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Hamby v. Nichols

United States District Court, M.D. Tennessee, Nashville Division

August 16, 2019

WILLIAM HAMBY, JR., Plaintiff,
v.
CPL. NICHOLS, et al., Defendants.

          MEMORANDUM AND ORDER

          WILLIAM L. CAMPBELL, JR UNITED STATES DISTRICT JUDGE

         Plaintiff William Hamby, Jr., an inmate at the Morgan County Correctional Complex (MCCX) in Wartburg, Tennessee, had filed a pro se complaint under 42 U.S.C. § 1983. (Doc. No. 1.) Unfortunately, Plaintiff has not paid the required filing fee, nor has he submitted an application to proceed in forma pauperis (IFP). One or the other is required in order for the Court to process the complaint.

         However, in no event is a prisoner allowed to file a civil action IFP in this court if he has, on three or more prior occasions, brought an action in a court of the United States that was dismissed on grounds of frivolity, maliciousness, or failure to state a claim upon which relief may be granted, unless the prisoner is in imminent danger of serious physical injury. 28 U.S.C. § 1915(g). Plaintiff has previously filed at least four actions in this Court which were dismissed for failure to state a claim. See Hamby v. Lingle, No. 3:12-cv-0942 (M.D. Tenn. Sept. 18, 2012); Hamby v. Johnson, No. 3:12-cv-1303 (M.D. Tenn. Jan. 10, 2013); Hamby v. Johnson, No. 3:13-cv-0096 (M.D. Tenn. Apr. 10, 2013); Hamby v. Thomas, No. 3:13-cv-0127 (M.D. Tenn. Feb. 19, 2013). In light of these prior dismissals, Plaintiff is a “three-striker” who may only proceed as a pauper in this action if he is in “imminent danger of serious physical injury.” 28 U.S.C. § 1915(g).

         To fall within the statutory exception to the “three-strikes” rule, the danger Plaintiff is facing must be a “real and proximate” threat of serious physical injury that existed at the time the complaint was filed. Rittner v. Kinder, 290 Fed.Appx. 796, 797 (6th Cir. 2008) (citing, e.g., Ciarpaglini v. Saini, 352 F.3d 328, 330 (7th Cir. 2003)). Under this standard, a plaintiff must “allege[] facts from which a court, informed by its judicial experience and common sense, could draw the reasonable inference that [he] was under an existing danger” when he filed the complaint. Vandiver v. Prison Health Servs., Inc., 727 F.3d 580, 585 (6th Cir. 2013) (internal quotation marks and citation omitted).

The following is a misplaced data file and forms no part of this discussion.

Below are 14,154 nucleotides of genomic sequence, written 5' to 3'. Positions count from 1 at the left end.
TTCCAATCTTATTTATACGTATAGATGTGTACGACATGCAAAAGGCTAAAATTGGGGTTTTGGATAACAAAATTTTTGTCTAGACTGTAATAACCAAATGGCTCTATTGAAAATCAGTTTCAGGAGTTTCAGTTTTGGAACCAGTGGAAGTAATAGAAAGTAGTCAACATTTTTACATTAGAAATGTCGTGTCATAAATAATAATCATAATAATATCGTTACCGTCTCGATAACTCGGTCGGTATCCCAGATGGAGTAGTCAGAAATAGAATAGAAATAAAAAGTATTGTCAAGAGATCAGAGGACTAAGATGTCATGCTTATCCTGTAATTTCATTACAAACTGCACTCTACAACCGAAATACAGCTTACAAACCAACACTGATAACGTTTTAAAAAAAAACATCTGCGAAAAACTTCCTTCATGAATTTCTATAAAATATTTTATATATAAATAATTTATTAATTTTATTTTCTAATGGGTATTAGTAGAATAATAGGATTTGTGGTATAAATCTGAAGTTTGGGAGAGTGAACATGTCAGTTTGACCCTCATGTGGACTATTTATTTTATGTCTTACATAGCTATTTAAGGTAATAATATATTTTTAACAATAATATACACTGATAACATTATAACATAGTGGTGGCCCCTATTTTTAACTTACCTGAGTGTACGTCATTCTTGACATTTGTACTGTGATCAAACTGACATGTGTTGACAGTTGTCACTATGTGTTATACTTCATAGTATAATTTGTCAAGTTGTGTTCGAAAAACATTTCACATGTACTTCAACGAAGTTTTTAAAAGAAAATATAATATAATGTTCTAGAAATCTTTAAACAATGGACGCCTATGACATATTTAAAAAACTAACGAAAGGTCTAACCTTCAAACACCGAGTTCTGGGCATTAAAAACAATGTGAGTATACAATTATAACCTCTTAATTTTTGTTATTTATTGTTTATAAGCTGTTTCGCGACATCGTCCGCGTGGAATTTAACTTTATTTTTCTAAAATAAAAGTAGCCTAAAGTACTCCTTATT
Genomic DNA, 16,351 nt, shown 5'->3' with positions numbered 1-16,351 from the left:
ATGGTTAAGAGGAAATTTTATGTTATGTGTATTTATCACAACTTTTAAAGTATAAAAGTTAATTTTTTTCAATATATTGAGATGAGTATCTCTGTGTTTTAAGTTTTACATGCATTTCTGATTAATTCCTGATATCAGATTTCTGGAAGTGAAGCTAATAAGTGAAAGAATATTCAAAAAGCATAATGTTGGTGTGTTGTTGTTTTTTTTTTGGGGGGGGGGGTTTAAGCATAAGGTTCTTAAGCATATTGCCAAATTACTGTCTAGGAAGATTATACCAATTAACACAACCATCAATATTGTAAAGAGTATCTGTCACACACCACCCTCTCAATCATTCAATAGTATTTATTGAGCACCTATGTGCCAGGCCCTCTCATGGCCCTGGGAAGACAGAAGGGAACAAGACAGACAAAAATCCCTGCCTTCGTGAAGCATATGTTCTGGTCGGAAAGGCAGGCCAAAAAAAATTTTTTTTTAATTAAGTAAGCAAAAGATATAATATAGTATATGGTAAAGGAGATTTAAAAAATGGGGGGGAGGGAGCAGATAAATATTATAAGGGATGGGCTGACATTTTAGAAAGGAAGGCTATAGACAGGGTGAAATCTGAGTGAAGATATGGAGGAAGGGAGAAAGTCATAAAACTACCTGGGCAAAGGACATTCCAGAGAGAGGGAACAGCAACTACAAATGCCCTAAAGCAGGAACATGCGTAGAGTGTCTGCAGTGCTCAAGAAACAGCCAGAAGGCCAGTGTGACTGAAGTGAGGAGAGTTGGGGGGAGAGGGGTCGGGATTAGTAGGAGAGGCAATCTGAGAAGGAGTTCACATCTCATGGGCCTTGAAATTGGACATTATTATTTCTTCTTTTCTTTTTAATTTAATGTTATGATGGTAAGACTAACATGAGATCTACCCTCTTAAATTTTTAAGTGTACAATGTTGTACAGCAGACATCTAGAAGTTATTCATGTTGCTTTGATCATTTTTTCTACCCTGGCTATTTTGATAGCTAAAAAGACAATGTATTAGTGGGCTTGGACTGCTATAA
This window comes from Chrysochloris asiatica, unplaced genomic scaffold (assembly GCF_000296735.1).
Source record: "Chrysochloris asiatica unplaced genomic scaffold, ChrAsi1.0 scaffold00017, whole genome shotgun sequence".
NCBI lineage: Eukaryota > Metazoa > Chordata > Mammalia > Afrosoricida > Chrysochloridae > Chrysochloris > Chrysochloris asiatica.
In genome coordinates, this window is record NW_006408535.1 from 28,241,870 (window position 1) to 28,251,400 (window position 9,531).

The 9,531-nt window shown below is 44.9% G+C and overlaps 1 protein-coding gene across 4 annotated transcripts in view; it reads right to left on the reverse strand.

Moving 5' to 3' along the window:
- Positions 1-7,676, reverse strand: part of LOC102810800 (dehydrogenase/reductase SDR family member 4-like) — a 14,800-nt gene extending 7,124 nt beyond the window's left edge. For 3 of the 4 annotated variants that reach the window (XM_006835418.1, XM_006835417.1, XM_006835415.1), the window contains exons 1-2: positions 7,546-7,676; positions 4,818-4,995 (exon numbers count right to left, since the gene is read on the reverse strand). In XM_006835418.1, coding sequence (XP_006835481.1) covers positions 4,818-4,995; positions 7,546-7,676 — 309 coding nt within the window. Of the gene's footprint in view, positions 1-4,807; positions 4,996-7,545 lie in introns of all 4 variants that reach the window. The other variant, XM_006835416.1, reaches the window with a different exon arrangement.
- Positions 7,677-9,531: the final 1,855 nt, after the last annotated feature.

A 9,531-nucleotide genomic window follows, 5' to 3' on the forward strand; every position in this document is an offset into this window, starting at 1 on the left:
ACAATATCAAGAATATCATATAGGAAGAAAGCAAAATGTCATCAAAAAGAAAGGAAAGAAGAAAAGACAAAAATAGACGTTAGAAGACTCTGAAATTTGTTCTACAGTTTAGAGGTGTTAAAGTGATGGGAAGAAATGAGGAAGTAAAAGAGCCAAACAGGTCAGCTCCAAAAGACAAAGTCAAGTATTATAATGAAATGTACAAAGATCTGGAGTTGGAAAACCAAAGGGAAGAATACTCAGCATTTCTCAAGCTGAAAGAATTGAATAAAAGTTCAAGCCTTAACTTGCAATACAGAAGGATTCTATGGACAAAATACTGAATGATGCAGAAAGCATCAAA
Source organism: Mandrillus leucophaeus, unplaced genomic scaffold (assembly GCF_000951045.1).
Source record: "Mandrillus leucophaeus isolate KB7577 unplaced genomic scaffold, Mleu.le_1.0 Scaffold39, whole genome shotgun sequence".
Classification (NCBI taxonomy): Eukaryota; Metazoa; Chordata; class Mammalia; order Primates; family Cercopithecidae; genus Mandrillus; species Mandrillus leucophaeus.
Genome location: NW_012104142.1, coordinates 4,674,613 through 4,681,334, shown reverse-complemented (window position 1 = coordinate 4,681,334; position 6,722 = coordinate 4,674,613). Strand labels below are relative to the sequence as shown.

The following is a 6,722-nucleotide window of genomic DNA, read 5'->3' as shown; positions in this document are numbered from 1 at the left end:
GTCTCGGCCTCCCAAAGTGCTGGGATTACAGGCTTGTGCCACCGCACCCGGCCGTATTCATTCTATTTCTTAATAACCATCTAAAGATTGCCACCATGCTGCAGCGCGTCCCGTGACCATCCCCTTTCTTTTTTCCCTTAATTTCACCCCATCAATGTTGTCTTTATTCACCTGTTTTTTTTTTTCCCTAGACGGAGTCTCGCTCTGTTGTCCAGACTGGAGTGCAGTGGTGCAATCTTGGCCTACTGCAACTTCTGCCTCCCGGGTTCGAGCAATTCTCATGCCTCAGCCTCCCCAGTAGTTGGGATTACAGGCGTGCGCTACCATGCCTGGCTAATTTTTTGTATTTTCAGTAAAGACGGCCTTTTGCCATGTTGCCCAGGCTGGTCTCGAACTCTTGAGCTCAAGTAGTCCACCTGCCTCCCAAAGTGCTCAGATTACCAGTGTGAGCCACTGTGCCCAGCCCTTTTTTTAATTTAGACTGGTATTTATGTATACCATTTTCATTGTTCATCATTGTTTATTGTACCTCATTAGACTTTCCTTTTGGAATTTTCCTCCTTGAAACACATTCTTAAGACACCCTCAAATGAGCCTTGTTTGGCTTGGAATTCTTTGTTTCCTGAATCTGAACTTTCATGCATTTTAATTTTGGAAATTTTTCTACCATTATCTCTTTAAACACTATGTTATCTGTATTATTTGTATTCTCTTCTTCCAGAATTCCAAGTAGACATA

Plaintiff alleges that on July 5, 2019 “and other dates, ” he was not allowed to get a haircut, despite the prison policy requiring that inmates be offered weekly haircuts. (Doc. No. 1 at 1-2.) He alleges that he has been denied the opportunity to get his hair cut out of retaliation for his pursuit of various prior lawsuits, as well as for his refusal to join a prison gang. (Id. at 2-3.) Finally, he alleges that an HIV-positive inmate is allowed to serve food, and that on one occasion he had severe chest pain and his request for emergency medical attention was ignored. (Id. at 3.)

         Even under the most liberal construction of Plaintiff's allegations, the Court cannot find that he is under any real and proximate threat of serious physical injury as a consequence of being denied a weekly haircut, being served food by an HIV-positive inmate, or having been denied emergency room treatment on one prior occasion when he was suffering from chest pain. See Vandiver, 727 F.3d at 585 (finding that allegations of imminent threat based on past dangers, or allegations that are “conclusory or ridiculous, or are clearly baseless, ” do not justify exception from Section 1915(g)). The Court therefore finds that Section 1915(g) precludes the granting of pauper status in this case. The Sixth Circuit Court of Appeals has made the following observation with respect to prisoners who fall within the scope of § 1915(g):

A prisoner who has filed prior civil actions should be aware of the disposition of those actions and the possible application of § 1915(g) to any new actions he wishes to pursue. By choosing to file a new action, he invokes the jurisdiction of the federal court and avails himself of the process afforded by that court. Even if the end result is an order of summary dismissal under § 1915(g), the action will require a considerable amount of time and effort on the part of the district court and the court staff. The requirement that the full fees be paid for these actions-whatever their merit or disposition-will provide a prisoner with the incentive to consider carefully whether or not to submit a new action to the district court. Not to require the payment of the full fee would permit a prisoner subject to the three-strikes rule to continue to file frivolous civil complaints-thus taking much valuable time away from other non-frivolous litigation-without any consequence beyond their mere dismissal under § 1915(g). The intent of the PLRA was to deter such litigation and it would be anomalous for a provision of that Act to provide a means for the repeated filing of frivolous actions without financial consequences to the prisoner litigant.

In re Alea, 286 F.3d 378, 382 (6th Cir. 2002).

         Accordingly, within 28 days of the entry of this Order, Plaintiff SHALL remit the full filing fee of four hundred dollars ($400.00) to the Clerk of Court. Plaintiff is cautioned that, should he fail to comply with this Order within the time specified, the full amount of the filing fee will be assessed against him and collected ...


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